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20th Century Fox // R // October 15, 2019
List Price: $19.96 [Buy now and save at Amazon]

Review by Ryan Keefer | posted November 8, 2019 | E-mail the Author
The Movie:

Dave Bautista is a nice guy by many accounts. One time, the Washington D.C. native went to an elementary school that my sister-in-law attended, and her friend/Dave's daughter presented her Dad for Show and Tell. I don't know if he managed to talk about his time working in Blade Runner 2049 or not, but it certainly would have made for a cool experience. I guess what I'm saying is, Dave Bautista in an inevitable remake of Kindergarten Cop is what I would go for and what the country needs in its hour of need.

Before that, Bautista gets to show off his chops elsewhere, like in the action comedy Stuber. Written by Tripper Clancy (Four Against the Bank) and directed by Michael Dowse (Goon), Bautista plays Vic, a cop who undergoes laser correction surgery for his eyes. He's unable to drive, but discovers a breakthrough in an ongoing investigation that cost the life of his partner. So in the interim, he hires an Uber driver named Stu (Kumail Nanjiani, Men in Black: International), who is meticulous about maintaining a high-star rating and works at a sporting goods store during the day. Vic takes Stu on a drive that kicks Surge Pricing right in the taint, as he tries to crack the case.

The film's intent is pretty obvious from the jump; you've got to set up the backstory for at least one of the stars, get them in the car together, and let the rest of it sort itself out organically. The film banks heavily on the last part. The secondary chips sort of fall where they may; Vic's boss (Mira Sorvino, Romy and Michele's High School Reunion) tries to be supportive as the Captain. Vic also tries to maintain a relationship with his daughter Nicole (Natalie Morales, Battle of the Sexes), while Stu tries to sort out the feelings his has for his best friend Becca (Betty Gilpin, True Story). Some of the scenes with those involved work, some don't.

The film leans on the chemistry between Stu and Vic, using the time tested buddy comedy formula to do so. The problem in it is that Nanjiani and Bautista never seem to get on something considered the same page. The laughs are there, as is a moment or two of humor. But when it comes to bigger moments to carry the story along, those aren't there in Stuber. There's not much commitment and certainly little in the way of distinguishing moments for either character, but the scenes with Vic and his daughter are interesting and Bautista shows off a flash of emotional depth. Yet the film never seems to pick a secondary path of evolution for either character, falling back to default settings that countless similar films have done before. It feels like a cheat.

It would have been nice to see Stuber do more with what was in front of it, but it seems incapable of or unwilling to do so. It is fun to see Bautista do more things, now that professional wrestling is further in the rear view mirror for him. But you would expect others in the film to do their share of it, and many of the people involved do not seem to share the same verve for the film as he does, and it suffers as a result.

The Blu-ray
The Video:

Stuber comes to Blu-ray with an AVC encode and the 2.39:1 widescreen high-definition presentation is darned nice. Black levels are deep and inky, such as moments on the street or in a club have an excellent contrast to them. Image detail is consistent and color reproduction is vivid without being oversaturated. Flesh tones are natural and lack artificial hue (I could make out Bautista's tattoos!), and the image does not have any haloing or DNR to speak of. Looks pretty great, all told.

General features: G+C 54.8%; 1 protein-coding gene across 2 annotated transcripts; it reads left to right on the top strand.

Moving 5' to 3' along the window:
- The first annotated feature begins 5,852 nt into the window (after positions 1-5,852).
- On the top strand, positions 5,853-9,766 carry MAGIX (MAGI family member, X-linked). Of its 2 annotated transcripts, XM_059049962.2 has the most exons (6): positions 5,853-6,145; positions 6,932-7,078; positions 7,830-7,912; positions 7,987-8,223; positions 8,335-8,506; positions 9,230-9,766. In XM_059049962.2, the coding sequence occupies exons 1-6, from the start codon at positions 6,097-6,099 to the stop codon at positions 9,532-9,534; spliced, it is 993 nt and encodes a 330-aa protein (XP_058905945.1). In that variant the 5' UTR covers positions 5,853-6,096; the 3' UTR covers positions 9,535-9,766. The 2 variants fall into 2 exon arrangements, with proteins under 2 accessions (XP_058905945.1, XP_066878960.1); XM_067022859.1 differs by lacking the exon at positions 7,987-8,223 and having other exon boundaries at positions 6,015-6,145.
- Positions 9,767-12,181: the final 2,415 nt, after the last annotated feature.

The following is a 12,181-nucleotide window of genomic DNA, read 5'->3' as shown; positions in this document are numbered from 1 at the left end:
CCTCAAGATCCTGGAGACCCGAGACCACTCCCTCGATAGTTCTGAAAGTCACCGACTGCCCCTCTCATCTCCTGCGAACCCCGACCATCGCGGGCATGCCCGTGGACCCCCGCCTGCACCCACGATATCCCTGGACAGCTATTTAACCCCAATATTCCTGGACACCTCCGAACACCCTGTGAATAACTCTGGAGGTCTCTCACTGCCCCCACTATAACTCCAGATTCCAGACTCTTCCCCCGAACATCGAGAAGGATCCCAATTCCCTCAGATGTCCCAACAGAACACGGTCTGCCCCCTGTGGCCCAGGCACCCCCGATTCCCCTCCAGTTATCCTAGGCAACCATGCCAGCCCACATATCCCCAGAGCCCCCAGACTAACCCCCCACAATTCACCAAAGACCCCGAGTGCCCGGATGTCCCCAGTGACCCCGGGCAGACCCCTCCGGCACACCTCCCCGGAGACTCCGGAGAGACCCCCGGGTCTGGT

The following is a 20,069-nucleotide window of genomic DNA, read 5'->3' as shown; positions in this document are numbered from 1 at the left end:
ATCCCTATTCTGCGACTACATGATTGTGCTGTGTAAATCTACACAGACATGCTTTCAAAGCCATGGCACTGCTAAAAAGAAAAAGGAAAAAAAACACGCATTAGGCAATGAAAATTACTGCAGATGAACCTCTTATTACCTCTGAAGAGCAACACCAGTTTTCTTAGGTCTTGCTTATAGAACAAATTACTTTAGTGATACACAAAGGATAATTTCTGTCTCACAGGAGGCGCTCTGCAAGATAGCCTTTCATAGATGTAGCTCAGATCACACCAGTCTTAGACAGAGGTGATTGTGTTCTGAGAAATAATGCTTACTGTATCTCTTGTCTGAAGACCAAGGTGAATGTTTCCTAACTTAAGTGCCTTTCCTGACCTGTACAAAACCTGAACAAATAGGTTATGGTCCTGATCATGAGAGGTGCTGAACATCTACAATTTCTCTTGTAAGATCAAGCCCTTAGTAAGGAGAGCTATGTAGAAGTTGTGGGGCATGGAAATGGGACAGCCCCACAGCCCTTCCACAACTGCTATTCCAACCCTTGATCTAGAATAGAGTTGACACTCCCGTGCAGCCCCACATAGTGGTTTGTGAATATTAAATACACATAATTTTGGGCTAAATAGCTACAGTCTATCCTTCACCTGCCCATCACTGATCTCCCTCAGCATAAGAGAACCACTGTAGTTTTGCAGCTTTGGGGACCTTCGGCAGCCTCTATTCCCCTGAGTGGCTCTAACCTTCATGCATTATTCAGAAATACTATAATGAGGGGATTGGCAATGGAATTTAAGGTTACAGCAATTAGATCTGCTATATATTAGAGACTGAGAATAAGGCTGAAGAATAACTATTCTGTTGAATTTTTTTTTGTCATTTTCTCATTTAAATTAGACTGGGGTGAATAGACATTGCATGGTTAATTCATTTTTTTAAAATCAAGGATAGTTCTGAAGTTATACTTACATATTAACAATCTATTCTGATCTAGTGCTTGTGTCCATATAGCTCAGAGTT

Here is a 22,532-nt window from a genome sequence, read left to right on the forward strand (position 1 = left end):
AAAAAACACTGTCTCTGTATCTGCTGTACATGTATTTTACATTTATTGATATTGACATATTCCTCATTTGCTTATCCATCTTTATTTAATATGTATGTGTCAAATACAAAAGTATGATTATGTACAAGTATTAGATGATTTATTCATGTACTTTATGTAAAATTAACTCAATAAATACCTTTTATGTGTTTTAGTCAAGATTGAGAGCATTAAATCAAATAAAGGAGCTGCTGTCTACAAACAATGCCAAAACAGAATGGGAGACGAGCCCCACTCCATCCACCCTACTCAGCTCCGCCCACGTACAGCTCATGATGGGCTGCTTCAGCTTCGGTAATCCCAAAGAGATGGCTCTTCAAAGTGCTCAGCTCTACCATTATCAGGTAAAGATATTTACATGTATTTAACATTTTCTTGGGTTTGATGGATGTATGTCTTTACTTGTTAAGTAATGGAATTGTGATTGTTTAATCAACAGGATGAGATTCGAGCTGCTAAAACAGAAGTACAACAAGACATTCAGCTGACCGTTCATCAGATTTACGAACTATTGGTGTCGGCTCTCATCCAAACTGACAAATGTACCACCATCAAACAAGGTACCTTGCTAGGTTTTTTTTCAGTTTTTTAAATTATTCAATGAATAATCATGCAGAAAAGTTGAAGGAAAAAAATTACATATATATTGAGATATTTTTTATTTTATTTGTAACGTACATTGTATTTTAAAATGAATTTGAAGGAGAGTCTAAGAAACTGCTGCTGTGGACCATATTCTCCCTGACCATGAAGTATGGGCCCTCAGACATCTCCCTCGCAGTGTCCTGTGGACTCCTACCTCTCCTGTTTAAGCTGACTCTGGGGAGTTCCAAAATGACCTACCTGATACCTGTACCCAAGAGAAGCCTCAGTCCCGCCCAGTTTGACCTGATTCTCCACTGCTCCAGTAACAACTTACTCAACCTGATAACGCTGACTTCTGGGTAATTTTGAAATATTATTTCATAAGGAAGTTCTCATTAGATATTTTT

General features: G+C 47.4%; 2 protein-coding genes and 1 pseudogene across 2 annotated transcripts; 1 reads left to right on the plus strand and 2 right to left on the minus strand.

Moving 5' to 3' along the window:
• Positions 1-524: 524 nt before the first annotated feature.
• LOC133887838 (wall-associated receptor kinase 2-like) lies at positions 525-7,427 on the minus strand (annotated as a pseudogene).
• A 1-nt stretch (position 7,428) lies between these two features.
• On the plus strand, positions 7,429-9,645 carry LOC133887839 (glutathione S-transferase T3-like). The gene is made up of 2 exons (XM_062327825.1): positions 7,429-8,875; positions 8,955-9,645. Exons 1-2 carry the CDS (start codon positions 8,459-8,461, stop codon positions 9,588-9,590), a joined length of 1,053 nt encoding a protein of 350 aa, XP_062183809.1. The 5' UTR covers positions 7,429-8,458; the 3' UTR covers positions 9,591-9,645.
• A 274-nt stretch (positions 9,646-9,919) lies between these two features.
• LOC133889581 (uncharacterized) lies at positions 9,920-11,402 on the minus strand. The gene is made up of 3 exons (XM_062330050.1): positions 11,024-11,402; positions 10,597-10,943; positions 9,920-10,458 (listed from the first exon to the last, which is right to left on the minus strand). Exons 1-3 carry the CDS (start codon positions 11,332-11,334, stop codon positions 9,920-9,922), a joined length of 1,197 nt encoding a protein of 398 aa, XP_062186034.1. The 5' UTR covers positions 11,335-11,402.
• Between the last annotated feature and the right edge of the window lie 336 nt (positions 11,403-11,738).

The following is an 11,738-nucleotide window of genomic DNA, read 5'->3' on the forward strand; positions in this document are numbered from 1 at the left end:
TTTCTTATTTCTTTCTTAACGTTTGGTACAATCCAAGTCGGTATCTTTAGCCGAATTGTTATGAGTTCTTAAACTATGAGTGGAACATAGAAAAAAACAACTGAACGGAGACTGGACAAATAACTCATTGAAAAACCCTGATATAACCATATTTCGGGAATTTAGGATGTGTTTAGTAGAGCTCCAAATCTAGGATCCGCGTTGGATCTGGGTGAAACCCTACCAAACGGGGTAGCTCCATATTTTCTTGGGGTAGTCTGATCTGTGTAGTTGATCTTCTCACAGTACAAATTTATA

The Sound:

The DTS-HD Master Audio 7.1 lossless track gets you into the middle of the action early when Vic is serving a warrant with his partner, as lots of gunfire and shotgun blasts abound. Walking into a strip club later, the bass from the club soundtrack leaves the floor thumping, but the dialogue during the scene remains easy to listen to as dialogue sounds great for the duration. Channel panning and directional effects are evident and sound convincing, and there are no drop-offs during an otherwise dynamic soundtrack. It was fun to listen to, despite what was occurring onscreen I guess.


Dowse and Nanjiani reunite for a commentary track that is light on information and more on entertainment. This is fine, but it's not terribly entertaining. The requisite topics of intent in a scene or breakdown of same are included, as are raves on a particular actor or moment, but there are many gaps of silence, and more than a couple of times they seem to bemoan not having Bautista in the room to join them. It's an average track that lacks insight. Next are five deleted scenes (4:35) with optional commentary from both, but the scenes are quiet obviously superfluous. A gag reel (3:01) is a little more funny as is an alternate line reel (5:14) which shows the actors break a little bit at times. The requisite promotion for the Georgia Film Works (3:01) is included, as is a trailer (1:57) and stills gallery, along with a standard definition disc.

Final Thoughts:

The premise of Stuber, given the names of those involved, was interesting, despite a trite concept. Once realized, the cast generally does not really develop much out of it, or make it their own. Part of the blame lies with them, the larger part is with a story that does not seem to pick a direction and occupies a space where little is achieved or rewarded from it. Technically it looks and sounds great, and the extras are humdrum, which is the big tell. If you are a fan of either star it could be worth your time, but you are not going to laugh as much as you would expect, and that is disappointing.

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